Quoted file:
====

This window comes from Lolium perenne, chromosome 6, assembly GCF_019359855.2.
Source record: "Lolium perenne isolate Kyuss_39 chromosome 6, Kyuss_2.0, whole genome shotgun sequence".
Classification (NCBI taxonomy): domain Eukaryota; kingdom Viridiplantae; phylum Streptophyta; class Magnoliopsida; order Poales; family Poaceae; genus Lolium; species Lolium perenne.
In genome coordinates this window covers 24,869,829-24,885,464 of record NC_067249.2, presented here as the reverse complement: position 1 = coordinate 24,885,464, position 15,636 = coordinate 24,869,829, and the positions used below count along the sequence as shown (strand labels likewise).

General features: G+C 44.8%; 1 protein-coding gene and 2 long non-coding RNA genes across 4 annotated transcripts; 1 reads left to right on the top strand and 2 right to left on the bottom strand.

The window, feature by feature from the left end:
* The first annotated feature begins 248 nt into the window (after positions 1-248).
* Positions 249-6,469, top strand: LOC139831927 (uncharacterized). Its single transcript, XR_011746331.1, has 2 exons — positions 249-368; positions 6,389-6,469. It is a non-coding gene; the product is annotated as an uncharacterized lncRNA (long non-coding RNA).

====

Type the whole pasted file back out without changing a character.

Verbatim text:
This window comes from Lolium perenne, chromosome 6, assembly GCF_019359855.2.
Source record: "Lolium perenne isolate Kyuss_39 chromosome 6, Kyuss_2.0, whole genome shotgun sequence".
Classification (NCBI taxonomy): domain Eukaryota; kingdom Viridiplantae; phylum Streptophyta; class Magnoliopsida; order Poales; family Poaceae; genus Lolium; species Lolium perenne.
In genome coordinates this window covers 24,869,829-24,885,464 of record NC_067249.2, presented here as the reverse complement: position 1 = coordinate 24,885,464, position 15,636 = coordinate 24,869,829, and the positions used below count along the sequence as shown (strand labels likewise).

General features: G+C 44.8%; 1 protein-coding gene and 2 long non-coding RNA genes across 4 annotated transcripts; 1 reads left to right on the top strand and 2 right to left on the bottom strand.

The window, feature by feature from the left end:
* The first annotated feature begins 248 nt into the window (after positions 1-248).
* Positions 249-6,469, top strand: LOC139831927 (uncharacterized). Its single transcript, XR_011746331.1, has 2 exons — positions 249-368; positions 6,389-6,469. It is a non-coding gene; the product is annotated as an uncharacterized lncRNA (long non-coding RNA).